It might not seem like a dramatic gesture, but, barring the necessary zoning regulations, it is extremely difficult to effect this sort of change in typology for a typically suburban, automobile-oriented establishment. And Birmingham does not have the regulations in place, at least not here at Five Points South. A review of the city’s Zoning Ordinance and Zoning Map places this part of town in the B-3 Community Business District zone. Buildings within the district have no true minimum front, side, or rear yard regulations, meaning that setbacks are not required—unless a parcel sits next a lot in a different zoning district that regulates dwellings, a building in B-3 can bump up right against the lot line. Meanwhile, the rules in Zone B-3 for commercial parking lots require one space for each 200 square feet of floor area (Section 5-1, item 19, but halved because of the standards of B-3). The City of Birmingham’s zoning ordinance allows for an urban structure to be built with zero setbacks, but it doesn’t require it; the regulations have set the minimum yard sizes at “none”, but they have not set a maximum. The regs also have a minimum required number of parking spaces that is less strict that most other regions in the city, but it has no maximum space requirement. So any developer who chooses to build here has the option to build a structure with relatively high lot coverage without seeking a variance to the rules, but he or she could just as easily build a quintessential suburban building as well.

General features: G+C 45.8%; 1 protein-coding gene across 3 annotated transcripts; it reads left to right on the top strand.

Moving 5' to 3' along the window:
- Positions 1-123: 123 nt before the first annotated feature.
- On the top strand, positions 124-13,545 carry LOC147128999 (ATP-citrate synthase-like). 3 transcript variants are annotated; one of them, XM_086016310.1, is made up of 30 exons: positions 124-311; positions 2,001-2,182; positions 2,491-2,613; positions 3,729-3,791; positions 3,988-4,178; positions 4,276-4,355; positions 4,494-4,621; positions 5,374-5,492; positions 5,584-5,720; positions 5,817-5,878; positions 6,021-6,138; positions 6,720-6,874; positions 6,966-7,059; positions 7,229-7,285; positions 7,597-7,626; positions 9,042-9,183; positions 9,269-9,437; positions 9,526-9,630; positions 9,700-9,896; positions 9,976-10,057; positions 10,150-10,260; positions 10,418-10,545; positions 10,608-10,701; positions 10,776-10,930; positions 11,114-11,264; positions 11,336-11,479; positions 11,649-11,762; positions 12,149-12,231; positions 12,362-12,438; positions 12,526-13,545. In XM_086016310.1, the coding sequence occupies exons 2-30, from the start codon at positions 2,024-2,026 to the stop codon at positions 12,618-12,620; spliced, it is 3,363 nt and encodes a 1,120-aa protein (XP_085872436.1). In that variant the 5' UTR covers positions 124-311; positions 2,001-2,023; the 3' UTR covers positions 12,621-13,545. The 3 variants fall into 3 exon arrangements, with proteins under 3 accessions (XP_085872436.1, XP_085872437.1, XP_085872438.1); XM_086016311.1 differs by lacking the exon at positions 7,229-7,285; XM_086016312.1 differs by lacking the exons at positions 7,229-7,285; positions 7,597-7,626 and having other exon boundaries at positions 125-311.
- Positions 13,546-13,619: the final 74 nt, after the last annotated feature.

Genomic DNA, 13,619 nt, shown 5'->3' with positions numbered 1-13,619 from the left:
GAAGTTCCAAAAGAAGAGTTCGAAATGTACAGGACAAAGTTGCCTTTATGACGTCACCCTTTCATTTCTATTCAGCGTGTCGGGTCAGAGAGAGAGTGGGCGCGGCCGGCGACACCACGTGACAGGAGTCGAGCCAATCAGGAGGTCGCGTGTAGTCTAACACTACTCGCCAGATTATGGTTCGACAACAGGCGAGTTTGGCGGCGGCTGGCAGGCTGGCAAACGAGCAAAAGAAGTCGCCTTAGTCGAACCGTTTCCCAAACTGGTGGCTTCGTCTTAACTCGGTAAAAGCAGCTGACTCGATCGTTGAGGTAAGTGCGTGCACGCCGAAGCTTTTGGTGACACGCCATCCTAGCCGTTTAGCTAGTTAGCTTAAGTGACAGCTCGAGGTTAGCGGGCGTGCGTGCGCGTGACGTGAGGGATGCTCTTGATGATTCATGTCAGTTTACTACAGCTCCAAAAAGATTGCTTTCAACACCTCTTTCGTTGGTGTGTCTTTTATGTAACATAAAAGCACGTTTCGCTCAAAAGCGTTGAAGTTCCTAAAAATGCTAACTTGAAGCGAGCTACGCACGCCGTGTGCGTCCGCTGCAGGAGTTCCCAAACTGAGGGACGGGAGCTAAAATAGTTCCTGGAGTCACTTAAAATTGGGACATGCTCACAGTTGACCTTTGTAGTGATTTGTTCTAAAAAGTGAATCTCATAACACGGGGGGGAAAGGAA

I confidently suspected, back when I took these photos, that this Chick-fil-A adapted to this configuration only after significant wrangling with the City. In light of these standards, it turns out I was right: the City’s Design Review Committee rejected some of Chick-fil-A’s initial proposals for the site back in 2010. Why did the Committee reject them? Because Chick-fil-A wanted to insert its suburban design typology smack in one of Birmingham’s most economically healthy urban neighborhoods, complete with a drive-thru in an area thick with both vehicular and pedestrian traffic. Chick-fil-A’s initial design submission met zoning standards; the company’s team did nothing wrong. But a combination of the Design Review Committee and concerned members of the Five Points South neighborhood fought the drive-thru option, claiming it would induce more traffic and—most importantly—was not “in keeping with the character of Five Points South.” The Committee and Five Points South Association risked scaring off Chick-fil-A altogether as an investor in the neighborhood, but they weighed their risks and decided it was more important not to sacrifice the walkability of the area, especially since this new restaurant was replacing an equally suburban-minded predecessor: a shuttered Ruby Tuesday that also did an adequate job of respecting the urban character at the intersection, as indicated in a Google Street View from June 2008. After some further revisions, Chick-fil-A agreed to build at the corner without a drive-thru.